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Old 21st Jan 2004, 9:13   #1
John Self
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Default Patrick McGrath

Patrick McGrath is the author I'd most like to be stranded on a desert island with if Martin Amis didn't exist. (Actually scrub the qualification: he's taller than Little Mart and could reach the coconuts more easily.) And all because of four and a half books. (By way of biographical details, McGrath is almost indecently connected with the great, the good and the ugly: married to actress Maria Aitken, brother-in-law to other jailed Tory Jonathan Aitken, stepdaddy to TV's Jack This Life/Coupling Davenport.)

His first novel is The Grotesque (1990) in which he scored an early hat trick by making it short (none of his first three novels made it past 200 pages), setting it in the, for me, irresistible setting of Waughian upper-crust between-the-wars England, and giving us a big juicy unreliable narrator to get our teeth into. The narrator is Sir Hugo Coal, an aristocrat who has been confined to a wheelchair by the dastardly actions of his butler, Fledge, who gradually usurps Sir Hugo's place in the house, ultimately sleeping in his bed and providing for his wife the functions Sir Hugo no longer can (like solving 3 down in The Times). Or, as I am contractually obliged to say, does he? The Grotesque is the least subtle of McGrath's tricksy tales, and it's pretty obvious pretty early on what might really be going on. So it's no disservice I hope to say that McGrath explains that he got the psychology of Sir Hugo from Freud (if you really do want to read the book unspoiled, skip the rest of the paragraph): it's that other reliable factor in McGrath's work, of simmeringly repressed homoeroticism. Sir Hugo, unable to cope with his lust for Fledge, mentally turns around his feelings to go from I love him to I hate him. But even this is unacceptable to his psyche, as he cannot justify such unreasonable passion even in a negative form. So he turns it again into He hates me. And so blooms the paranoid fear of Fledge which fuels Sir Hugo's delusions of what he has done to him, as well as the book's drama and frequent comedy. There's a murder in there too, and lots of mouldy old bones of the palaeontology sort. A heady brew.

Spider (1991) was made into a film by David Cronenberg recently, and a faithful but limited interpretation it was too. It got all the details right - Dennis Cleg, who calls himself Spider, is returning from a certain place (which he calls Canada) and trying to rehabilitate himself into the world. But he is haunted by memories of his mother, who murdered his father - or so, in his paranoid ravings, he believes. Cronenberg's film however left out the most impressive feature of the book: Spider's playful, skittish voice, all exclamations and unrequired question marks, as lively on the inside as he is stagnant on the outside. More subtle than The Grotesque, although again by the end you have no doubt whatever about what has really happened, McGrath being too pleased with the clockwork fitting of his narrative elements to leave anything for the reader to decide.

Dr. Haggard's Disease (1993) was my favourite McGrath for a long time, and may still be listed in my top ten on the relevant thread. It's the only book I have ever re-read within a month of first reading it. From the opening we are given unrestricted access to the mind of Edward Haggard, a G.P. on the south coast of England during the second world war, and the mesmerising mix of passion and control that inhabits him:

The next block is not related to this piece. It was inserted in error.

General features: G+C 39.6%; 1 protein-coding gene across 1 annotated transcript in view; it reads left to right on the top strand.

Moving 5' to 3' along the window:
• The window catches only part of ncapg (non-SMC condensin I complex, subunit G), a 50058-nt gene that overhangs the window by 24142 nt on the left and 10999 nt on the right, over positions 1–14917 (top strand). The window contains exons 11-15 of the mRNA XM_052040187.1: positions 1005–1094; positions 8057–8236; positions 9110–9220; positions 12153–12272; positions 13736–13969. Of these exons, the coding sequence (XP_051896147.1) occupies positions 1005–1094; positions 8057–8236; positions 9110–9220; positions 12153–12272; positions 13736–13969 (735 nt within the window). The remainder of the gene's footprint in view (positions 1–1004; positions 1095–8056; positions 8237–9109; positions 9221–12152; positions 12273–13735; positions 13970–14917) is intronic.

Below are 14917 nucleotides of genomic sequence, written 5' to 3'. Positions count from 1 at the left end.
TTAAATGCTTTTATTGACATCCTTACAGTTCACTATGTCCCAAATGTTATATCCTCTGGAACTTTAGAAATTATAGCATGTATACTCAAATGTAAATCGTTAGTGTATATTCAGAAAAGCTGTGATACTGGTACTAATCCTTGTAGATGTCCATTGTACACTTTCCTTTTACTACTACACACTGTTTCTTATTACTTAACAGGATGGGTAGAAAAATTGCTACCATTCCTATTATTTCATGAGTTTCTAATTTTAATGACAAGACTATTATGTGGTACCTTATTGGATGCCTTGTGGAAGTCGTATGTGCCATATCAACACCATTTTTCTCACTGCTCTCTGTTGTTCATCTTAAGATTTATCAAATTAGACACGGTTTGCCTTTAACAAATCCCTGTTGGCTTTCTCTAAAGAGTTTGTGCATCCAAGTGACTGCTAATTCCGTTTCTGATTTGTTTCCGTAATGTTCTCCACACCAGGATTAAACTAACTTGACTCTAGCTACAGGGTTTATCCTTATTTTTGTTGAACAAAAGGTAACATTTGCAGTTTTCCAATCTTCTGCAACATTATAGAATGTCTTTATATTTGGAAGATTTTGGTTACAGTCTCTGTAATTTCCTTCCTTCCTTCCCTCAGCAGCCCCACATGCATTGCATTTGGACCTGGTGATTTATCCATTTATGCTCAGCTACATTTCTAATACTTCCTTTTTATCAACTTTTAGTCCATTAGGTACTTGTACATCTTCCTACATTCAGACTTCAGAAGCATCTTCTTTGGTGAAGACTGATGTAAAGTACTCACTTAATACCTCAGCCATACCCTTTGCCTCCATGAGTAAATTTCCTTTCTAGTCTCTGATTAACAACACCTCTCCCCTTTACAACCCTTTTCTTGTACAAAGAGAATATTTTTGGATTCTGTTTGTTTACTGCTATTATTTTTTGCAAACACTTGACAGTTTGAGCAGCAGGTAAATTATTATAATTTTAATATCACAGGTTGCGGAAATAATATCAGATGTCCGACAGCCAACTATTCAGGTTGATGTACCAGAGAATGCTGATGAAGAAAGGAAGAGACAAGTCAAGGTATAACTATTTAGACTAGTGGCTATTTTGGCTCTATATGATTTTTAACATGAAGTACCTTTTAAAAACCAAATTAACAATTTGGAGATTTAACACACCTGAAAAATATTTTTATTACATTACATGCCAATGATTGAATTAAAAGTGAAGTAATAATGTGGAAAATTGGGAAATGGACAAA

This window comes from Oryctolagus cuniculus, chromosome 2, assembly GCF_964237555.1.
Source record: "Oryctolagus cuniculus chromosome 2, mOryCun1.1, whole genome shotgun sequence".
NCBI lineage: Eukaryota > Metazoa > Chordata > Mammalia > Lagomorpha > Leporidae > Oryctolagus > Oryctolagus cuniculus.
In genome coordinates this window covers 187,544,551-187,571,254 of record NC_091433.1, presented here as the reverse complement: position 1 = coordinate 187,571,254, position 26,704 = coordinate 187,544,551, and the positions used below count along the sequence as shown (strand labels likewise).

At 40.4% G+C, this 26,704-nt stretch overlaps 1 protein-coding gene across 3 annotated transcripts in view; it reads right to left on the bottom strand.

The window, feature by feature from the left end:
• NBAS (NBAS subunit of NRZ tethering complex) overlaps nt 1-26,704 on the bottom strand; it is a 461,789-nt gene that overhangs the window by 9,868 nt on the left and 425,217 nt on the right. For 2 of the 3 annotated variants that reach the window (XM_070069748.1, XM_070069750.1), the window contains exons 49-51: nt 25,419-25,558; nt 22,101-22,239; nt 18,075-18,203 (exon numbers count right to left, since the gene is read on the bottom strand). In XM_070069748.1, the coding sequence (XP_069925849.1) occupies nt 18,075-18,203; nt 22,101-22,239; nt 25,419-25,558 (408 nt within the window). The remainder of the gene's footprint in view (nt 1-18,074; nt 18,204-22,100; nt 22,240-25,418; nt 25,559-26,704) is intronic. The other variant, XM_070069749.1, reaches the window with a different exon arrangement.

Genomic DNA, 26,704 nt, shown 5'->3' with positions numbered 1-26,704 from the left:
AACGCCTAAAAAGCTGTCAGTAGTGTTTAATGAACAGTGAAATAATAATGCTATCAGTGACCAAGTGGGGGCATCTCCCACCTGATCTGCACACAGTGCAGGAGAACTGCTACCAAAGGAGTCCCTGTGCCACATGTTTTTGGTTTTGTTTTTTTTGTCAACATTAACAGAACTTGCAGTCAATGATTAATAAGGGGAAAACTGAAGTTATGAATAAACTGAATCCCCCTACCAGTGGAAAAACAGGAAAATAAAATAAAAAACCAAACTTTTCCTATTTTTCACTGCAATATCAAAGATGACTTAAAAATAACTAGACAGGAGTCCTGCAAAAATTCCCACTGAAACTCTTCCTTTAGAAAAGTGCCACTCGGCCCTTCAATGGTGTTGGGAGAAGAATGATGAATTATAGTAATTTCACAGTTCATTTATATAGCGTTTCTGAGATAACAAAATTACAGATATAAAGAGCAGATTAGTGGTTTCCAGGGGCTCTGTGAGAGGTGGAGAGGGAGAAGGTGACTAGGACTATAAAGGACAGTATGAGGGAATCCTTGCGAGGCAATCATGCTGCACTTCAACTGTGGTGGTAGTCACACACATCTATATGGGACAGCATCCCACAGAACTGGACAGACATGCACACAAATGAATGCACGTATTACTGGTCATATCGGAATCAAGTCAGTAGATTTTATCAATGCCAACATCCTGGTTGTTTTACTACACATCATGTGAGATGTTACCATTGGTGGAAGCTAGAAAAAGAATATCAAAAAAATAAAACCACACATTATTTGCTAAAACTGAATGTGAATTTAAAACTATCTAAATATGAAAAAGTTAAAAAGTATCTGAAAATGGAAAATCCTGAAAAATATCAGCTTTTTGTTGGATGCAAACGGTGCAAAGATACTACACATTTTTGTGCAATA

Quote:
I was in Elgin, upstairs in my study, gazing at the sea and reflecting, I remember, on a line of Goethe when Mrs Gregor tapped at the door that Saturday and said there was a young man in the surgery to see me, a pilot. You know how she talks. 'A pilot, Mrs Gregor?' I murmured. I hate being disturbed on my Saturday afternoons, especially if Spike is playing up, as he was that day, but of course I limped out onto the landing and made my way downstairs. And you know what that looks like - pathetic bloody display that is, first the good leg, then the bad leg, then the stick, good leg, bad leg, stick, but down I came, down the stairs, old beyond my years and my skin a grey so cachectic it must have suggested even to you that I was in pain, chronic pain, but oh dear boy not pain like yours, just wait now and we'll make it all - go - away -
Now I could write about that paragraph for hours. The perfect rhythm of his description of the descent down the stairs, the acceleration towards the end of the sentence, the slightly creepy note at the end and the mystery of what is going on there, the question of who Spike is, and what the hell cachectic means, and on and on... And the amazing thing is that it is all like this - which in my terms means as good as this. The whole book has line after line of memorable turns of phrase, a moment of heart-filling humanity followed by the twist of a sick mind, all culminating in what one review called "the eventual denouement, where delusion and event combine" - just as they rather sneakily are in this opening paragraph - to give the most memorable and affecting and wonderful/horrible ending to a book I have ever read. The plot, as ever with McGrath, involves an affair, and the affair Dr Haggard had with his head surgeon's wife, which ended badly and created "the unendurable sense of loss that is slowly poisoning him." Dr Haggard's Disease is a flawless masterpiece - which makes it all the odder that it is the only book where everyone I have lent it to has hated it - without, I think, exception. Perhaps I am as mad as he is.